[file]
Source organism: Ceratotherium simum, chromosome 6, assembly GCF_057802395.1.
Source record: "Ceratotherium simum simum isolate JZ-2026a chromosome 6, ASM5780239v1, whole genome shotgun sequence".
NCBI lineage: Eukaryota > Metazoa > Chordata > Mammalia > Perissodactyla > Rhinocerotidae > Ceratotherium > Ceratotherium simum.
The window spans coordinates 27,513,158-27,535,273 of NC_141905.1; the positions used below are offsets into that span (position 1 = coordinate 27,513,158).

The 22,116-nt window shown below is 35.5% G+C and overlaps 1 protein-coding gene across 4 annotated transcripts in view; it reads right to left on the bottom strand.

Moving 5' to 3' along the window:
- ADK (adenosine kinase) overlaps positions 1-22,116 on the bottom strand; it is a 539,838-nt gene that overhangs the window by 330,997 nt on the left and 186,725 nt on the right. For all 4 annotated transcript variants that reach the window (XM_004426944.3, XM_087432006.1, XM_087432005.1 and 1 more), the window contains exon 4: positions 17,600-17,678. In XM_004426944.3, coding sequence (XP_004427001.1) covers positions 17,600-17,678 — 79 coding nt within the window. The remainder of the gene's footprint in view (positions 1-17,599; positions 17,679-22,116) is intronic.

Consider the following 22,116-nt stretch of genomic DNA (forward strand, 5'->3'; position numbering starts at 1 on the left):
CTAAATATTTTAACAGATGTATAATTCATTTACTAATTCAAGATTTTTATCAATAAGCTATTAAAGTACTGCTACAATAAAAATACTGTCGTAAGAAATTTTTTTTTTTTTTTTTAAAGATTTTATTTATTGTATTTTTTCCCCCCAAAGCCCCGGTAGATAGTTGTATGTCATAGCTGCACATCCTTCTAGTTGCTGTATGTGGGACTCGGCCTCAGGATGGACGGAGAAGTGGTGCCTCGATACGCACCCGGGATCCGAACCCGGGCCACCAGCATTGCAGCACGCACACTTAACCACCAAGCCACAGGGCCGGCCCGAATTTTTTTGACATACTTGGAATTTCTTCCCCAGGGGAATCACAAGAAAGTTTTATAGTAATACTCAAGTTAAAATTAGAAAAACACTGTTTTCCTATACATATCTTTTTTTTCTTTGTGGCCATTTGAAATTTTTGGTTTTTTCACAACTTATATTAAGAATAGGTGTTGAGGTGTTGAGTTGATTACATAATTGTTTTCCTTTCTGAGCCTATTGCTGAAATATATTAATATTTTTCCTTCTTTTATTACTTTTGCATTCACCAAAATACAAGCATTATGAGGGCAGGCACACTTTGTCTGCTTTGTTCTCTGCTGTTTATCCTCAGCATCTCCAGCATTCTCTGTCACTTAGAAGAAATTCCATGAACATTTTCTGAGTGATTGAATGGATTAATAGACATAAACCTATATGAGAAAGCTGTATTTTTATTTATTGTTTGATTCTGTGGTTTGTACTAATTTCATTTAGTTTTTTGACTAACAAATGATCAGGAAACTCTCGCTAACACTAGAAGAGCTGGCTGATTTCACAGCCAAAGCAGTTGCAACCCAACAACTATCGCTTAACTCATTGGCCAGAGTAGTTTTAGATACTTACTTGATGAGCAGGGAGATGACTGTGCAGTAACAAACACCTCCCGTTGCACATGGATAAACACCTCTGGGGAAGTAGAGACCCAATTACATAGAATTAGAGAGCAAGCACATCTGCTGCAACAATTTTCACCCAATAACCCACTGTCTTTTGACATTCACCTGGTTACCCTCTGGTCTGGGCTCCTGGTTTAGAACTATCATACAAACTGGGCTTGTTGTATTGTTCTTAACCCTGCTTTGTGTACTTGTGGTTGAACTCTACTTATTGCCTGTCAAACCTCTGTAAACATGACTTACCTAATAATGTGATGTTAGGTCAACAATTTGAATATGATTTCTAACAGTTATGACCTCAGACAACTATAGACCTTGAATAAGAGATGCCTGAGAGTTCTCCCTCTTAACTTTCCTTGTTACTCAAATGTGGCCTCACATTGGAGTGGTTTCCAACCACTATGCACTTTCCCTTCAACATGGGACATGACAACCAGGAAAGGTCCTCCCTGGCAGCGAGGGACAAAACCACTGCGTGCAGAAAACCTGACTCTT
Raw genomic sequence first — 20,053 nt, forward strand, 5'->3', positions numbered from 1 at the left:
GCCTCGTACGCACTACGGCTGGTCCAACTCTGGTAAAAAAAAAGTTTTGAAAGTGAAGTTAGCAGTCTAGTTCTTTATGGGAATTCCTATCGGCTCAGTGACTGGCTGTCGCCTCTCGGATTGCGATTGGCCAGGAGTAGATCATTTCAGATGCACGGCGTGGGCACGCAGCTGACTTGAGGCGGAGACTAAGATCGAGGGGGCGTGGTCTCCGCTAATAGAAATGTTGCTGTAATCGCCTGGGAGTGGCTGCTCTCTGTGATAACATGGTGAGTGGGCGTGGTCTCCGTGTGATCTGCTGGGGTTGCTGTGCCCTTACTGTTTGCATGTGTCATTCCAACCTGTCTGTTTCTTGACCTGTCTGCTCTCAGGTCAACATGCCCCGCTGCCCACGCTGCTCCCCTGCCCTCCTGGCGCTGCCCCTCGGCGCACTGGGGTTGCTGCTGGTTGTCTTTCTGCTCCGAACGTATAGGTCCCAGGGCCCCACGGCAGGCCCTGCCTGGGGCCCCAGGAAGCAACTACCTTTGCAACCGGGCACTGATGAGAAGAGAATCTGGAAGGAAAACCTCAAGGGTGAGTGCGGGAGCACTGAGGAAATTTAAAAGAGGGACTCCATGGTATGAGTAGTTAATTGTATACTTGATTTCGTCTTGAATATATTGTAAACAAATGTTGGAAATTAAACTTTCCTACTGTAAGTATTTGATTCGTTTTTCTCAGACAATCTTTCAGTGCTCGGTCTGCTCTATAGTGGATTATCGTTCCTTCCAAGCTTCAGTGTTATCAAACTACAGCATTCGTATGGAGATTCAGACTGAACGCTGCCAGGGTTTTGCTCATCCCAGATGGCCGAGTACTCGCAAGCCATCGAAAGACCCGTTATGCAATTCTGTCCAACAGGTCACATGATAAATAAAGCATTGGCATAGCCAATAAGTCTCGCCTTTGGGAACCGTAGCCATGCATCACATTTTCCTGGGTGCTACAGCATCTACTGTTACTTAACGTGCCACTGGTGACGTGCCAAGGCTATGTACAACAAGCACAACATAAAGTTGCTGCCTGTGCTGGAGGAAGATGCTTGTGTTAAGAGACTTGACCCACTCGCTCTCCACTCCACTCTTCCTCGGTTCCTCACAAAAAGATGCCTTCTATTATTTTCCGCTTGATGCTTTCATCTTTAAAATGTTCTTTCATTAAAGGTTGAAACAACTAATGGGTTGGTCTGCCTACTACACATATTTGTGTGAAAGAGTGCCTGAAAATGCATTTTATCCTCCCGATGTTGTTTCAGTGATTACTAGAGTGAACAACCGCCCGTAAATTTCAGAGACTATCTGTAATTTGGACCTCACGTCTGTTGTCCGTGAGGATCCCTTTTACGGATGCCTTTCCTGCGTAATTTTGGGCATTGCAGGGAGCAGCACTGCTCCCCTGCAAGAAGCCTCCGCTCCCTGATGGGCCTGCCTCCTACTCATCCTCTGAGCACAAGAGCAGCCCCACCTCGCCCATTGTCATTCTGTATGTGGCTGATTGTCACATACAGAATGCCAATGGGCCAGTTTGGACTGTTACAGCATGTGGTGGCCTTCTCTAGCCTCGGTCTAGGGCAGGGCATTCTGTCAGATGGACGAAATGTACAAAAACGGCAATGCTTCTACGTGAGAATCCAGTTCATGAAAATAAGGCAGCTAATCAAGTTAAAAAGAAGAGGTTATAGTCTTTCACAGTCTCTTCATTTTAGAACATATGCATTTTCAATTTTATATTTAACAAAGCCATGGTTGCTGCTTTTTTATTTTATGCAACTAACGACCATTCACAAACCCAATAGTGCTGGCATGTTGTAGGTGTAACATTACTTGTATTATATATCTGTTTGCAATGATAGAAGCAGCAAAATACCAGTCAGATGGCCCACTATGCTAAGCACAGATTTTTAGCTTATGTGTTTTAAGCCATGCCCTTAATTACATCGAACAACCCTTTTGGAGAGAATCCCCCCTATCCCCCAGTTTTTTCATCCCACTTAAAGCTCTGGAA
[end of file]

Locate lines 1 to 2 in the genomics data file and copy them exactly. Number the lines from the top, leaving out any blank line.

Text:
Source organism: Ceratotherium simum, chromosome 6, assembly GCF_057802395.1.
Source record: "Ceratotherium simum simum isolate JZ-2026a chromosome 6, ASM5780239v1, whole genome shotgun sequence".